Okay, the penultimate post in the yearlong #52Tech series. The final one next week will simply provide an index post for the entire series. And this one contains a rundown of personal favourite Top 2 apps I use for writing.
These will not be a surprise at all. Both of these apps got me through as a winner this NaNoWriMo, and are now taking me into editing and revision.
As I wind up my year long project of posting once a week on tools I’ve found interesting for writers, I also meet that busy zone – just out of NaNoWriMo but with some writing to complete, and of course the holiday season and school holidays also.
Here are two totally unconnected randomly found apps which may provide some use to you. Both are free to use webapps.
For my current WIP, being written through NaNoWriMo as you read this (cross fingers) I am toying around with multi-media inclusions to tell parts of the story. What it won’t be is fully interactive, but nowadays there is a renaissance of interactive stories going on, especially around the Role Play universe.
IF is the acronym given to the text-based reader-choice genre of interactive fiction. The genre is sometimes referred to as choice-based narratives, and in gaming terms, as anMCG (multiple choice game). Today I’m taking a precursory look at a couple of environments which allow a writer to create IF storylines.
For this week’s post we’ll take a look at a fantastic diagramming and charting app on the iPad. But if you don’t work on iOS, there are some equally great webapps available which can do much of the same thing.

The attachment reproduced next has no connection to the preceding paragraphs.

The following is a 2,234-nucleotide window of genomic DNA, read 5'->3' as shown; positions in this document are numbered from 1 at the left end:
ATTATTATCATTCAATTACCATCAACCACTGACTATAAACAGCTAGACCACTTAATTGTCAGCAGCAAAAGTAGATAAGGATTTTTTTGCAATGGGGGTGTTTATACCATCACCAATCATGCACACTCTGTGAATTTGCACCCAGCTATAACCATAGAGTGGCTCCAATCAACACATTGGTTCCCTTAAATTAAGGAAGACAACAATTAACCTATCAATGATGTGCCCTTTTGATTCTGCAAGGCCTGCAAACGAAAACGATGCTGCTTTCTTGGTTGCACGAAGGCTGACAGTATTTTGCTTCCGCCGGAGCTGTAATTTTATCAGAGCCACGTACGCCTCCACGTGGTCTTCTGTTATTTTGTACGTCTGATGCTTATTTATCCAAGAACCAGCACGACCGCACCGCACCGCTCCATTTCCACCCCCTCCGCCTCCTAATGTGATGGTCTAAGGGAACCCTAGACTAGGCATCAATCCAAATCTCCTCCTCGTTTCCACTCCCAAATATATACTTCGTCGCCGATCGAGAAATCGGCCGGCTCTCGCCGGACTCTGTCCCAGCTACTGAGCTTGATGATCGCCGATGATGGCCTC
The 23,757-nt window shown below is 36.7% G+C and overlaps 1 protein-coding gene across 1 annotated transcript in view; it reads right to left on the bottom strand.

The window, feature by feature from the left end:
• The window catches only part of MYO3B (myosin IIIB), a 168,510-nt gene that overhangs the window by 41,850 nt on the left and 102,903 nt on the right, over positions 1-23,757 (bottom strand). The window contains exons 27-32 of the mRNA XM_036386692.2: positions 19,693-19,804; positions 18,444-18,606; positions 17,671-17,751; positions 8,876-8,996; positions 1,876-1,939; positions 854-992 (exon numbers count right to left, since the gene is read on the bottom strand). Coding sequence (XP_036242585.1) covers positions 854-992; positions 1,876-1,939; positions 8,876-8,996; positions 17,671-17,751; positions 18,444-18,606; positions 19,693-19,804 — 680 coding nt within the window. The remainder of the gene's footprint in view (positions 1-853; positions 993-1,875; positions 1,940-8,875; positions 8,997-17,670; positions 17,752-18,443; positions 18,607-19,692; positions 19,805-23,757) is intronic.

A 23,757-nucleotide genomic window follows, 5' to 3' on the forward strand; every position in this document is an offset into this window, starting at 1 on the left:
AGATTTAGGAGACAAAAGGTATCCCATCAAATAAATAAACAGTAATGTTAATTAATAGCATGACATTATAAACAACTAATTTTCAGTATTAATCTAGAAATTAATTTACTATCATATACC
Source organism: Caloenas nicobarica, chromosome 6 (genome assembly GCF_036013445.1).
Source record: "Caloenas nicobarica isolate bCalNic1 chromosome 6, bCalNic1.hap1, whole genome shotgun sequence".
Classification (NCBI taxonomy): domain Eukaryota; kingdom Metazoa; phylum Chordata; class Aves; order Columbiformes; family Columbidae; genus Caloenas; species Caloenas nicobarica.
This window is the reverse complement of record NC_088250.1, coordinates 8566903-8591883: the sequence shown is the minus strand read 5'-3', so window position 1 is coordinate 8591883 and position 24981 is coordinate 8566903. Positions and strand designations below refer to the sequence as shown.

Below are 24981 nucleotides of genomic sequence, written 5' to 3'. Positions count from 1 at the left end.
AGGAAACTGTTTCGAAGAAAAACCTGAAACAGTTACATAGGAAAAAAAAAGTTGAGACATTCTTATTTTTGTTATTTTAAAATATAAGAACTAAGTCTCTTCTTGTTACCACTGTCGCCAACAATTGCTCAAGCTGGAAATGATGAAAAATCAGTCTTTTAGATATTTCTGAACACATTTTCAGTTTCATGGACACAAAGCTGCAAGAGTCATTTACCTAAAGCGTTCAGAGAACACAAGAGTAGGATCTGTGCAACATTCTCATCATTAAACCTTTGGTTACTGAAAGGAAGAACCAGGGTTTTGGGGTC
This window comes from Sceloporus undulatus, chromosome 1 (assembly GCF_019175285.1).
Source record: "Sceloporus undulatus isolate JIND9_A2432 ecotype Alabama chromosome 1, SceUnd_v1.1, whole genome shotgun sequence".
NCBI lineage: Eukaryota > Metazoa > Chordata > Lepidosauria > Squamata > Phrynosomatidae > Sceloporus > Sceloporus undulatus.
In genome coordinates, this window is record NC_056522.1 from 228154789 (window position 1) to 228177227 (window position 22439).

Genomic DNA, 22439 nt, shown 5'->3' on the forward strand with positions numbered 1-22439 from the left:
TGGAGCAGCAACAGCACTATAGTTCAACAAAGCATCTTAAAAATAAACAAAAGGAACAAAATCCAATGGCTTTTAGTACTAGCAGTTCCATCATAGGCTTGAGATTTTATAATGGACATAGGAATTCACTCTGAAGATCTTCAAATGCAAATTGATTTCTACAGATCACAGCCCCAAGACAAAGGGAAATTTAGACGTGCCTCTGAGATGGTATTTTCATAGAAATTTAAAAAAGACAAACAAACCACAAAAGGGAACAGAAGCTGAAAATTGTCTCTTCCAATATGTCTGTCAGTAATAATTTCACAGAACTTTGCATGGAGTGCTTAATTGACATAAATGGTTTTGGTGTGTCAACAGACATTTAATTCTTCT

We are now one week into NaNoWriMo, but even writers who aren’t participating in a writing marathon need to track their progress. For both sets, here are a couple of tools which offer wordcount progress tracking with some customisation features to fit into your own writing time plans.
Last week I profiled 8Tracks — an internet radio station full of writing playlists. But playlists are, and have been for many decades, a big thing for many people. Nowadays with the freedom of selecting a lot of free music to listen to, many readers are also getting into the game of assigning music playlists to their favourite books.
But at least one service is now available to give authors control over what sounds might be associated to their own books.
Listening to music as you read is hardly a new thing. Back in the 80’s as one of the first generation to be raised on television, when studying for my Secondary School exams, I got on better with a radio station blasting purple-noise (not white-noise, for some reason I think of radio babble as purple) in the background. My teachers were still of the “you must study in silence” ilk at the time.
Now I have a passion for movies, and one will win me over easily if it’s got a good soundtrack. A large part of Guardian of the Galaxy’s success must be put down to that soundtrack of 1980’s music – retro for much of the audience, but down memory lane for many of us. The Awesome Mix Vol. 1 is one of the most popular collections sitting on many of the streaming services listed below.
Users, viewers – and readers – are now demanding an immersive experience which includes not only text, but audio themed to what they are reading, and many are going out there to produce this themselves.
8Tracks is only one of many music streaming services where many of us can select and listen to a large collection of music and playlists. Alternatives include Spotify, Pandora, Last.fm, and of course YouTube or Vimeo where many bands release their first tracks in advance of new albums.
User defined playlists sit on all of these and many more. And for reading, reader groups are also putting together playlists for their favourite books. Here’s one example discussion in the Goodreads Young Adult forums – playlists for books. I must admit that I haven’t heard of half the music put forward for some of the books, nor am I aware of some of the books – but the readers are, for sure.